Leptospirosis

What is Leptospirosis?

Leptospirosis is an infectious disease that is caused by multiple strains of bacteria called leptospira. It can cause kidney and liver damage that can be fatal in some animals if not treated immediately.

Dogs contract the leptospira bacteria by coming into contact with contaminated water or soil in the environment. Cats rarely contract leptospirosis, but it is possible. Wildlife and livestock, including squirrels, raccoons, skunks, cows, pigs, horses, and rodents can carry the bacteria and excrete it through their urine. Leptospirosis is a zoonotic disease, meaning that humans can become infected after coming into contact with it.

Contrary to popular belief, leptospirosis is not just found in rural areas with lots of wooded areas or lakes. Because rodents, including rats and mice, often carry leptospirosis, it is frequently found in urban areas as well.

In fact, a study in 2017 showed that Marion County in Indiana has one of the highest probabilities for a pet to test positive to exposure to the leptospira bacteria.

Symptoms of Lepto

Unfortunately, the symptoms of leptospirosis in canines varies greatly. It can also mimic many other diseases which makes it difficult to diagnose. Some patients never have any noticeable symptoms at all. Other patients present with lethargy, fever, muscle pain, GI symptoms (vomiting, diarrhea, decreased appetite), or urinary symptoms (increased urination or drinking, changes to urine color).

The disease can progress to liver or kidney failure in some patients which can be fatal without treatment. Even after treatment, some patients have persistent kidney or liver disease.

Diagnosis and Treatment

There are multiple tests a veterinarian may run if they suspect a patient could have leptospirosis. These include a CBC (complete blood count to check white cell and red cell counts), serum chemistry (to evaluate organ function, especially for the liver and kidneys), and a urinalysis. While the results of these tests may point to leptospirosis as the cause of the dog’s symptoms, the only way to officially diagnose it is through two special lab tests, a DNA PCR (detect the presence of infectious organisms in DNA) or a MAT test (detects antibodies of specific types of bacteria.)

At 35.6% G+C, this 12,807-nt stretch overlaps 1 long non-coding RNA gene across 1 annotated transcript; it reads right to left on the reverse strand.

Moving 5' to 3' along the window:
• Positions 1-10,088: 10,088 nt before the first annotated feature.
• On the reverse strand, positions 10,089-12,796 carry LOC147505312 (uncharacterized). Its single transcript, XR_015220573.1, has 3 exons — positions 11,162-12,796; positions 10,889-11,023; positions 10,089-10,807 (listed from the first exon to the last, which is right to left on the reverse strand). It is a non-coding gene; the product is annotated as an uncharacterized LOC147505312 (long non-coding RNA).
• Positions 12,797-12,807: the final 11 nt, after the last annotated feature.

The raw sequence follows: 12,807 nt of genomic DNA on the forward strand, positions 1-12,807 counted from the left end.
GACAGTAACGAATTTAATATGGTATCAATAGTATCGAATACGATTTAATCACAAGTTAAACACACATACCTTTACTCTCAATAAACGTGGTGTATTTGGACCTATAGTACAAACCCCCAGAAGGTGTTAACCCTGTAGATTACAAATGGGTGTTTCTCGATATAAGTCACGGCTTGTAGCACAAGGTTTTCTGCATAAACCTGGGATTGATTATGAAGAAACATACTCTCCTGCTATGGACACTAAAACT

Treatment depends on the severity of the disease and ranges from oral antibiotics to kill the bacteria to hospitalization for IV fluid therapy and aggressive supportive care in symptomatic patients. If treatment is started early, patients can make a full recovery.

How do you Prevent Lepto?

Thankfully, there is a vaccine available for dogs that prevents the four most common strains of leptospirosis. While the vaccine does not prevent every strain of leptospirosis in existence, it greatly reduces the chance of infection in vaccinated patients.

When initially starting the leptospirosis vaccine, dogs need to receive two injections spaced three to four weeks apart. After the initial series, the leptospirosis vaccine is boostered once every year. The vaccine is bacterial and, because of this, may cause some muscle soreness for 24 to 48 hours after it is given. More severe reactions to the vaccine are uncommon.

Limiting pets’ contact with puddles and bodies of water, especially after periods of heavy rainfall, may also help reduce the risk of exposure to leptospirosis.

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